Silicon Thin Films Make Low Cost Electricity Generation Possible

UNSW Professor Martin Green says his pioneering thin film ‘silicon-on-glass’ technology could be applied in health programs to provide safe drinking water and vaccine refrigeration, and provide a major new energy source for our cities.

“The era of widespread uptake of photovoltaics that can raise quality of life and living standards in poorer rural areas is drawing closer,” says Green, an Australian Federation Fellow and Scientia Professor at the University of New South Wales.

“My work has been motivated by the clear need for a low-cost method of generating solar electricity. I believe our latest work with silicon thin-film cells had finally made this possible. The most significant challenge facing photovoltaics is the need to quickly reduce prices so the technology can rapidly contribute more to global electricity generation, reducing the need for future fossil or nuclear power plants,” says Green.

“The decision by a consortium headed by Q Cells, Europe’s largest conventional cell manufacturer, to invest the multi-million euros required to commercialise ‘silicon-on-glass’ technology during 2005/2006 means photovoltaics could attain its full potential as a sustainable source of cheap electricity for both the developed and developing world.”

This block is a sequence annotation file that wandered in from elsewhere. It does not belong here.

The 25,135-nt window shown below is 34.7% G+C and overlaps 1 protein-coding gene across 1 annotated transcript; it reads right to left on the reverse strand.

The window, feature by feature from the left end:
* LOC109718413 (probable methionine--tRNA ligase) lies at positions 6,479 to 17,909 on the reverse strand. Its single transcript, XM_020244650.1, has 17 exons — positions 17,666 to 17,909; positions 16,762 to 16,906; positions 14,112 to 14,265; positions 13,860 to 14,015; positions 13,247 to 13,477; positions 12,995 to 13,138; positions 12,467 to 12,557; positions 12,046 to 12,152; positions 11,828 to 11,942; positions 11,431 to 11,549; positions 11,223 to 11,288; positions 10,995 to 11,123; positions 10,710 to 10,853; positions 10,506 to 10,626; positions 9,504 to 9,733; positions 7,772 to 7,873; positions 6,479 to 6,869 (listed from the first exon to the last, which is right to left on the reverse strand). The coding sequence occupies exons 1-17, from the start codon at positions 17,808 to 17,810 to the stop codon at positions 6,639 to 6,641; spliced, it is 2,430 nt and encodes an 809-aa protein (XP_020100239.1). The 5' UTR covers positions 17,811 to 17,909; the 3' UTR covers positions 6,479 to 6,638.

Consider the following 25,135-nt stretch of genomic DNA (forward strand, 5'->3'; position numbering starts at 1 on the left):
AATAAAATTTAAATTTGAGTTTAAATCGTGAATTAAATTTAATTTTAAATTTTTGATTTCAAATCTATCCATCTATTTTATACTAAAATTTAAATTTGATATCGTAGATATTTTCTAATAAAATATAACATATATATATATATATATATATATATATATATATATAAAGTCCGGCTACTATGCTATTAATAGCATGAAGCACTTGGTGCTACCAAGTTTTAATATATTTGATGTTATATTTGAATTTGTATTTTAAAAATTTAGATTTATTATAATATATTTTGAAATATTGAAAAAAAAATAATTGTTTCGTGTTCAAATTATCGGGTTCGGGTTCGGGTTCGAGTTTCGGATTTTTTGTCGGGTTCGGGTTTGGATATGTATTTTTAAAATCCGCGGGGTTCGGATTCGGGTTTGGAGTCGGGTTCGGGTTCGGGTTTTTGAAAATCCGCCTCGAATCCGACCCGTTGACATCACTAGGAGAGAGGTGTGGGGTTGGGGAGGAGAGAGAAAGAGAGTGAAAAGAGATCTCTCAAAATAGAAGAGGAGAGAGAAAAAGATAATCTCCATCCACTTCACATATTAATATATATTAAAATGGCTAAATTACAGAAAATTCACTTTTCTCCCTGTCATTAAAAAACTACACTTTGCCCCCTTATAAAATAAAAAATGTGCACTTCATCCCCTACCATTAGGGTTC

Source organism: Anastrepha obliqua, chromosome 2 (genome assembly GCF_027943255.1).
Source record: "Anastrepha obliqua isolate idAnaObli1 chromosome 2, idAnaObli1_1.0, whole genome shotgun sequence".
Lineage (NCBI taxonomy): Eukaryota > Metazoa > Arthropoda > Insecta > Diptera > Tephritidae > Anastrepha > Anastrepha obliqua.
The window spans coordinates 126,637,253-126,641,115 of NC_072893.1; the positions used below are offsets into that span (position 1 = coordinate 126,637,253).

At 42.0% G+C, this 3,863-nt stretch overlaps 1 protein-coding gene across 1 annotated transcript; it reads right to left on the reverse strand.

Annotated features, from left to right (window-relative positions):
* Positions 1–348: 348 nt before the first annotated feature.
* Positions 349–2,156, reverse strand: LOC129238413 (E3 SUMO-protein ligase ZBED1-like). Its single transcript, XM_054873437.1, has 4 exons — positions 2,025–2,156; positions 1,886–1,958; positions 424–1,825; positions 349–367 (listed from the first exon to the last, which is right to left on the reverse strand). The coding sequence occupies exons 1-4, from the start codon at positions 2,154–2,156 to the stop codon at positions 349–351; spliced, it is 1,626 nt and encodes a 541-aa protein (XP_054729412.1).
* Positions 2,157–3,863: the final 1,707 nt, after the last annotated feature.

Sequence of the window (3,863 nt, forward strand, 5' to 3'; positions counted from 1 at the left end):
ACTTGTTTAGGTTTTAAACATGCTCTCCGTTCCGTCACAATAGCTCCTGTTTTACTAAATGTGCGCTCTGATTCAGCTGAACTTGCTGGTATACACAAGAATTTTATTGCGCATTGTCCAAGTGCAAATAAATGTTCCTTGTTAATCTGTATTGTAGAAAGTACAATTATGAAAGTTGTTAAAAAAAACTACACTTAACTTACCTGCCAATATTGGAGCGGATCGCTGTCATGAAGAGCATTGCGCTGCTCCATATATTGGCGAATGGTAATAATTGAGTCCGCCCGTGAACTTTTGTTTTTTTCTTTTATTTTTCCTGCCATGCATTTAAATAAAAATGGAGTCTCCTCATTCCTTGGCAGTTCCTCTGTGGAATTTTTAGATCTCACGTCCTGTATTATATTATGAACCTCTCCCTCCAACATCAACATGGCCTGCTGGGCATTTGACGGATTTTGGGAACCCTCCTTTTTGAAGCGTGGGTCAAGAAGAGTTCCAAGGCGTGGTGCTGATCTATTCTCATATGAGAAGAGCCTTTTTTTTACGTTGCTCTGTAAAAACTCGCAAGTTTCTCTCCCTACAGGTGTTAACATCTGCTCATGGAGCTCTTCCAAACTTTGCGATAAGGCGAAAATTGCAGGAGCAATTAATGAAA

In 1985, Professor Green and colleagues at the Centre for Advanced Silicon Photovoltaics and Photonics achieved the photovoltaic “four minute mile” – the first silicon cell to convert 20 per cent of incident sunlight energy into electricity. His research group has held the world-record for silicon efficiency ever since – excepting six months in 1988 – improving efficiency by over 50 per cent.

Martin Green is an Australian Federation Fellow and holds a Scientia Professorship at the University of New South Wales. He is Research Director of the Centre for Advanced Silicon Photovoltaics and Photonics, and Research Director of CSG Solar, a company formed to commercialise next-generation ‘crystalline silicon on glass’ thin-film solar cells he helped develop.

For more information on photovoltaics, click here.

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